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The honest eulogy Sherman Alexie didn't give his mom

Author and filmmaker Sherman Alexie waits with dancers backstage for his turn on stage as the keynote speaker at a celebration of Indigenous Peoples' Day Monday, Oct. 10, 2016, at Seattle's City Hall.
AP Photo/Elaine Thompson
Author and filmmaker Sherman Alexie at a celebration of Indigenous Peoples’ Day at Seattle's City Hall. Alexie writes that his mother was a chronic liar and manipulator — but she also provided structure.";s:

In Sherman Alexie’s deeply personal memoir, “You Don't Have to Say You Love Me,” he tells the story of growing up as the son of Lillian Alexie on the Spokane Indian Reservation.

Alexie told KUOW’s Bill Radke that his late mother was one of the spiritual leaders in the tribe — but she was also cruel, manipulative and sometimes violent.

You wrote that you don't know whether you loved your mother or whether she loved you,” Radke asked. “How do you feel today?”

“At the moment? Of course she loved me,” Alexie said. “Ask me 10 minutes from now.”

Here are other excerpts from their conversation.

Radke: Your memoir, on one level, is about Lillian Alexie. Why don’t you start by just telling us a little about Lillian.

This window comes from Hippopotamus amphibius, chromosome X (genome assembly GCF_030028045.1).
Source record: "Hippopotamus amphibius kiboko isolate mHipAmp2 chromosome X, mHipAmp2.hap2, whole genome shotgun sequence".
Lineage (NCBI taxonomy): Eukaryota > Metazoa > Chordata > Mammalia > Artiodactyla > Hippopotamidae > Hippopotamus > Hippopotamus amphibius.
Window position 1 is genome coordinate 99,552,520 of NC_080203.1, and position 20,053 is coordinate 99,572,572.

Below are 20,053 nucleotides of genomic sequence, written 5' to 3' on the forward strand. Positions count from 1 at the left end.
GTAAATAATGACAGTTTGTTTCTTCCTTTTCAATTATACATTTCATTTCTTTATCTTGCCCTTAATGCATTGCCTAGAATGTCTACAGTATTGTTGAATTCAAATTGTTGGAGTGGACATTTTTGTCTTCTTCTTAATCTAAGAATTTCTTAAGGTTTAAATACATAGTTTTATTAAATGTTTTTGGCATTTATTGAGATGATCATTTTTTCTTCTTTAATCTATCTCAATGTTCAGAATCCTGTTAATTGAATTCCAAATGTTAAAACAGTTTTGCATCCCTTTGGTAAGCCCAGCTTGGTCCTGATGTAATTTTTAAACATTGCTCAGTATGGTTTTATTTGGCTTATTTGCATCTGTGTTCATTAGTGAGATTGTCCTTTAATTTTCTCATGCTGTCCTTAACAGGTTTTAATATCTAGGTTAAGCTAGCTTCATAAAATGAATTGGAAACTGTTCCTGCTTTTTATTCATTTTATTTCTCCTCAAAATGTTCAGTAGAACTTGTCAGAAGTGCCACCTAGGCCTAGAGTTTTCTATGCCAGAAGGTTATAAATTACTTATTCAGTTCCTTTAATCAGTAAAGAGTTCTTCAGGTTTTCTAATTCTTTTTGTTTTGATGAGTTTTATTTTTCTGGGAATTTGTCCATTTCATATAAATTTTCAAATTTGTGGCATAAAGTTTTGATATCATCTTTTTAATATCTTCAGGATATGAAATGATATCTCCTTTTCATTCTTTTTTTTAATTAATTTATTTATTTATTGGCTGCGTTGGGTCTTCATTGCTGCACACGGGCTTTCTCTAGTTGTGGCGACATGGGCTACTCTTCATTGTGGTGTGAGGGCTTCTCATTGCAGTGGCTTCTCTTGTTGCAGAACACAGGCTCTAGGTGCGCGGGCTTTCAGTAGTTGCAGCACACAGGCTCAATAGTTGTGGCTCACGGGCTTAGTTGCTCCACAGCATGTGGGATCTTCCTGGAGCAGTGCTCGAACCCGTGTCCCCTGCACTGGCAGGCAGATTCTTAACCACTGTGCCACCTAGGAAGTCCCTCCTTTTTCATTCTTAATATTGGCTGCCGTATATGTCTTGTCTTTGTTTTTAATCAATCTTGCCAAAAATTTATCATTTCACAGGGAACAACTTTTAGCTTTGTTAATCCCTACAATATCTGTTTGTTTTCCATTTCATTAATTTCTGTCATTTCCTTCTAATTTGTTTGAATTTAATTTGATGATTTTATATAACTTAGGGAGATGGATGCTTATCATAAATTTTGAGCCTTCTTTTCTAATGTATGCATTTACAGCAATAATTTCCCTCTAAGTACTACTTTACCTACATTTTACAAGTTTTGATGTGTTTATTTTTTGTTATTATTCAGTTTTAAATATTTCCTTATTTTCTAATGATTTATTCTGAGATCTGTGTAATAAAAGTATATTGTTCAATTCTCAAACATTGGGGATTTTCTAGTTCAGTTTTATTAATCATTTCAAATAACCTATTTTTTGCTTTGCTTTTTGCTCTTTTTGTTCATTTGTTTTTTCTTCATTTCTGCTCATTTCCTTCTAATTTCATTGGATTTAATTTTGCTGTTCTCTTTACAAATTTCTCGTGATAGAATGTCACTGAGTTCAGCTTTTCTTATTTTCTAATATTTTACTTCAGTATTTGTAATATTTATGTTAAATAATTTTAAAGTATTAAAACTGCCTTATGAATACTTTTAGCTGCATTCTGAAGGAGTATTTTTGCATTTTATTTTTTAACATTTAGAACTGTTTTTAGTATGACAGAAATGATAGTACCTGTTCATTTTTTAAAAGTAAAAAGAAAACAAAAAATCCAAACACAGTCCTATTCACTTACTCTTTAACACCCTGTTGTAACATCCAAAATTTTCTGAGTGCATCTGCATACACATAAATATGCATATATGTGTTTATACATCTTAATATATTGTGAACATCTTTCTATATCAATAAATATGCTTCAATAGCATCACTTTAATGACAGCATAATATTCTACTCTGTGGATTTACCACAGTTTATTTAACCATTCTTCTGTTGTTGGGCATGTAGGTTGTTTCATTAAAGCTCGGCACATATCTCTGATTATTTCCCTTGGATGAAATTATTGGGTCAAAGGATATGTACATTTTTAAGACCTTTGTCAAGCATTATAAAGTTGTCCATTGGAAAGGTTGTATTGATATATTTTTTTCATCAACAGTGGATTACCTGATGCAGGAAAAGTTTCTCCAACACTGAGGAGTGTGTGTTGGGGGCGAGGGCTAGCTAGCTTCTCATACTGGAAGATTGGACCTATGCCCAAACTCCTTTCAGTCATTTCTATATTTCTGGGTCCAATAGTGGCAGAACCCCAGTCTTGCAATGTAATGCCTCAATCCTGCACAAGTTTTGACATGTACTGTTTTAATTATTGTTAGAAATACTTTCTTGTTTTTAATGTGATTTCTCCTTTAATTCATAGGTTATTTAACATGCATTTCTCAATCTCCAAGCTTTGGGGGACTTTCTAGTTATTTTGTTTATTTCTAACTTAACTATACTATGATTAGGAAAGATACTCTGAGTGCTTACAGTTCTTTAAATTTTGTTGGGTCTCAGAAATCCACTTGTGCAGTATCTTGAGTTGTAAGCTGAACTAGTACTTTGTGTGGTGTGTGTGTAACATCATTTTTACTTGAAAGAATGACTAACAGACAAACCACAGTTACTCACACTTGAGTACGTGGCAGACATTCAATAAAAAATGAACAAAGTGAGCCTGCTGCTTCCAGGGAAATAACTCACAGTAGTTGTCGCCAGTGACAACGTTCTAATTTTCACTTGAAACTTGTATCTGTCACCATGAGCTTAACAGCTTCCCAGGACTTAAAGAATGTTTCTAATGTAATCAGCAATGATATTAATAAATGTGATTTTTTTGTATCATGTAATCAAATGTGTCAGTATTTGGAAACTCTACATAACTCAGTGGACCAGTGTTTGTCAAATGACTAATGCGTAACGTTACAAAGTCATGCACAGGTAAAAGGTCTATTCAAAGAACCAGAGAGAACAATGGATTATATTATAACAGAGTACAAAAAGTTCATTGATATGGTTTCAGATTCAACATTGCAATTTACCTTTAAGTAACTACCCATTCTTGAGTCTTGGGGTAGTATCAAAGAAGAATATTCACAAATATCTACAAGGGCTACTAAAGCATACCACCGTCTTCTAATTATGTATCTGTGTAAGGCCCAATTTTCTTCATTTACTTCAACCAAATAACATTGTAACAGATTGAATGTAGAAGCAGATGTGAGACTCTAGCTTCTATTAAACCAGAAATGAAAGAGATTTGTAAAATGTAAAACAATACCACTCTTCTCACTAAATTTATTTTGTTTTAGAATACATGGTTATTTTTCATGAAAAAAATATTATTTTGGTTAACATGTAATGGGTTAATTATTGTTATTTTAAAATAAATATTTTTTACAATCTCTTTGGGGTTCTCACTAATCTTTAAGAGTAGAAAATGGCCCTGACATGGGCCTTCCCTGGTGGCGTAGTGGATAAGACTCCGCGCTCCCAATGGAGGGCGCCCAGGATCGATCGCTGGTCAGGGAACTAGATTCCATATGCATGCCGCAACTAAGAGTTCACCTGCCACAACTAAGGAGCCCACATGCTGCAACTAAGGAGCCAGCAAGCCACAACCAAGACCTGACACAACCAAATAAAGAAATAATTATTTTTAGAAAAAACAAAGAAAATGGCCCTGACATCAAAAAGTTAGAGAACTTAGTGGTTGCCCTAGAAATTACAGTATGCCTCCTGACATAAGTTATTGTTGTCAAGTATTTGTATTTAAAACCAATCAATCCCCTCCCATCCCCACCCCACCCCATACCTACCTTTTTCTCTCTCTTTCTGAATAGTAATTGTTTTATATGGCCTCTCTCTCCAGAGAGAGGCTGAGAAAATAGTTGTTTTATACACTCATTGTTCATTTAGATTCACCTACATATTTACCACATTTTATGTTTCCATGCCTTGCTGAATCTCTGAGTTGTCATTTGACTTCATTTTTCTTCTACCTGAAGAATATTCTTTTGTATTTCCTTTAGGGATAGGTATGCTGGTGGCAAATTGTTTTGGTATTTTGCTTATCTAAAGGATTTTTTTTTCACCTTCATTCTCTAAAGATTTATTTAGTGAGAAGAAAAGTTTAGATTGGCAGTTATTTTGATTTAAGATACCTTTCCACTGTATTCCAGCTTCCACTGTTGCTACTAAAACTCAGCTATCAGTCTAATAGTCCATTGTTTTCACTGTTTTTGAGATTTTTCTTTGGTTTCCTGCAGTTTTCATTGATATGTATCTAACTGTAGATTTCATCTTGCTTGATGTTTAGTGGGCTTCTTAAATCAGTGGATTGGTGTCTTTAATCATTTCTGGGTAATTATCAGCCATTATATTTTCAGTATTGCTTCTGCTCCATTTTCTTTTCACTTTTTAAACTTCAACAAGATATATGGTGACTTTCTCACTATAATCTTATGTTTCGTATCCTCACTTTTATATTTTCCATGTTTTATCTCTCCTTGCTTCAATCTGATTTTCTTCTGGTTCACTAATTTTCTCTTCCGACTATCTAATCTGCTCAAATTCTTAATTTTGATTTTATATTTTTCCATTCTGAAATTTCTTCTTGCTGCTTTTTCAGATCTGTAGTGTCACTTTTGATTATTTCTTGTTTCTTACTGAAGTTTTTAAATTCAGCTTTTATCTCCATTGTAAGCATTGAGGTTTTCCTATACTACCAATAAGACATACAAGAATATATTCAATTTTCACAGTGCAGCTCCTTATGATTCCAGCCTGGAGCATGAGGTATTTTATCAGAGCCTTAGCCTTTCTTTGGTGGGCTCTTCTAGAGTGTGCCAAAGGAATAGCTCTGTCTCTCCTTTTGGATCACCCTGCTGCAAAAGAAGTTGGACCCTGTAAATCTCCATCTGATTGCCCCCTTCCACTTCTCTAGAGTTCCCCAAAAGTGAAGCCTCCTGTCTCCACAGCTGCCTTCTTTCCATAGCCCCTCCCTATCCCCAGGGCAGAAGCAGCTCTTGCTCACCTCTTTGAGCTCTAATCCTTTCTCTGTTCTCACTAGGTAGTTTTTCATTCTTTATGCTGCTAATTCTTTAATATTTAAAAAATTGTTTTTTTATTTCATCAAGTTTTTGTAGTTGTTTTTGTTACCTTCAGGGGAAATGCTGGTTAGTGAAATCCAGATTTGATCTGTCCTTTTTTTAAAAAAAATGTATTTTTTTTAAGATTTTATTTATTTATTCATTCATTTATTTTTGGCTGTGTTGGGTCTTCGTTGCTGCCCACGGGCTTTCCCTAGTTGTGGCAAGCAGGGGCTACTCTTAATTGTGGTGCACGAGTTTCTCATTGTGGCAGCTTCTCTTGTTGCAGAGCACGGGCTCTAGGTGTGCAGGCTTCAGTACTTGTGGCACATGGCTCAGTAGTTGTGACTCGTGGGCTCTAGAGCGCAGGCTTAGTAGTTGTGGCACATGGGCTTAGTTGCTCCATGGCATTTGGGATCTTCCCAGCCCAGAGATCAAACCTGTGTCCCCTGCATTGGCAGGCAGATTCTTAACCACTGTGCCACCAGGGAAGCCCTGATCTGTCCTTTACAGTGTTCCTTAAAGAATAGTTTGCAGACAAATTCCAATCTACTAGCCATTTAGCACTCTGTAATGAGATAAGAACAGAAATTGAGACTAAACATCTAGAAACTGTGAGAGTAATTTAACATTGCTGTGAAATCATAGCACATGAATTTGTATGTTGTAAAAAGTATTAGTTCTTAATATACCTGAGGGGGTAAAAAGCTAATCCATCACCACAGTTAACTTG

Alexie: [She was] one of the spiritual leaders of the tribe, but she was also — I think — undiagnosed bipolar. She was a chronic liar and manipulator. She was mean and sometimes violent. But she was also the woman who sobered up when I was 7 years old, which saved us.

She's also the woman who was the drug and alcohol treatment counselor for our tribe for many years, who saved the lives of dozens of my fellow tribal members. So she was an incredibly complex, arrogant, opinionated woman who sucked all the energy out of every room she walked into. 

You write so beautifully about what I would call acts of love … Why wasn't it those acts that stood out to you the most?

I tried to present the full, complex portrait of her. And I don't spare myself either … She was a bad mother for many, many years. But at some point, as I became an adult, I chose to continue to be a bad son at some point. I was equally responsible for the pain in our relationship, whether that was at age 18 or 28. I don't know. But at some point, I was equally culpable for the things that went wrong inside our relationship.